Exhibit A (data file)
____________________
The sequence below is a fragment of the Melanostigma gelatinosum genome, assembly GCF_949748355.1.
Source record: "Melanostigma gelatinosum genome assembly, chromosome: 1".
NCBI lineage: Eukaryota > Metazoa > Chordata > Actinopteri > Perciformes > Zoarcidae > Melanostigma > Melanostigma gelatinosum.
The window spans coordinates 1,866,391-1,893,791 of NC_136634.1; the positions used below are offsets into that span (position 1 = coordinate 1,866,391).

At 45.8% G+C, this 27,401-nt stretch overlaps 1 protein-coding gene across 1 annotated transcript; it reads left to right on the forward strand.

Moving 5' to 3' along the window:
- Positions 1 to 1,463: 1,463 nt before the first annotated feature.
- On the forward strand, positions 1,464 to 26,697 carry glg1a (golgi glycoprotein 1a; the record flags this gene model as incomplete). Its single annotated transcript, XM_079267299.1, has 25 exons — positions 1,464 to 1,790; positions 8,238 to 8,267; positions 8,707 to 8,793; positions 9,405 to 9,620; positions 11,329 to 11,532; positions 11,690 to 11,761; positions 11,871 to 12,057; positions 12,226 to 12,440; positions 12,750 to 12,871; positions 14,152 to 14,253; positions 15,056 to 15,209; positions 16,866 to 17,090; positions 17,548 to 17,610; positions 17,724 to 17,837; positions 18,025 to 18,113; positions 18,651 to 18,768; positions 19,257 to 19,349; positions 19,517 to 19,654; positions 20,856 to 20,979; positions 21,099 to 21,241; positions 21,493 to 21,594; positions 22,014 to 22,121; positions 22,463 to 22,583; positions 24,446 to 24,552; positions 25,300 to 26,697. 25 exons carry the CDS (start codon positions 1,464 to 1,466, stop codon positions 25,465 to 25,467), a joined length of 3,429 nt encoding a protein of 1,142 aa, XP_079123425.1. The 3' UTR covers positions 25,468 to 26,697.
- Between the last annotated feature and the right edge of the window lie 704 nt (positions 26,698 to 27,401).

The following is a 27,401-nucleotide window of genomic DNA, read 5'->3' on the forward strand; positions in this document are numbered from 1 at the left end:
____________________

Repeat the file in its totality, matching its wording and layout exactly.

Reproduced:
The sequence below is a fragment of the Melanostigma gelatinosum genome, assembly GCF_949748355.1.
Source record: "Melanostigma gelatinosum genome assembly, chromosome: 1".
NCBI lineage: Eukaryota > Metazoa > Chordata > Actinopteri > Perciformes > Zoarcidae > Melanostigma > Melanostigma gelatinosum.
The window spans coordinates 1,866,391-1,893,791 of NC_136634.1; the positions used below are offsets into that span (position 1 = coordinate 1,866,391).

At 45.8% G+C, this 27,401-nt stretch overlaps 1 protein-coding gene across 1 annotated transcript; it reads left to right on the forward strand.

Moving 5' to 3' along the window:
- Positions 1 to 1,463: 1,463 nt before the first annotated feature.
- On the forward strand, positions 1,464 to 26,697 carry glg1a (golgi glycoprotein 1a; the record flags this gene model as incomplete). Its single annotated transcript, XM_079267299.1, has 25 exons — positions 1,464 to 1,790; positions 8,238 to 8,267; positions 8,707 to 8,793; positions 9,405 to 9,620; positions 11,329 to 11,532; positions 11,690 to 11,761; positions 11,871 to 12,057; positions 12,226 to 12,440; positions 12,750 to 12,871; positions 14,152 to 14,253; positions 15,056 to 15,209; positions 16,866 to 17,090; positions 17,548 to 17,610; positions 17,724 to 17,837; positions 18,025 to 18,113; positions 18,651 to 18,768; positions 19,257 to 19,349; positions 19,517 to 19,654; positions 20,856 to 20,979; positions 21,099 to 21,241; positions 21,493 to 21,594; positions 22,014 to 22,121; positions 22,463 to 22,583; positions 24,446 to 24,552; positions 25,300 to 26,697. 25 exons carry the CDS (start codon positions 1,464 to 1,466, stop codon positions 25,465 to 25,467), a joined length of 3,429 nt encoding a protein of 1,142 aa, XP_079123425.1. The 3' UTR covers positions 25,468 to 26,697.
- Between the last annotated feature and the right edge of the window lie 704 nt (positions 26,698 to 27,401).

The following is a 27,401-nucleotide window of genomic DNA, read 5'->3' on the forward strand; positions in this document are numbered from 1 at the left end: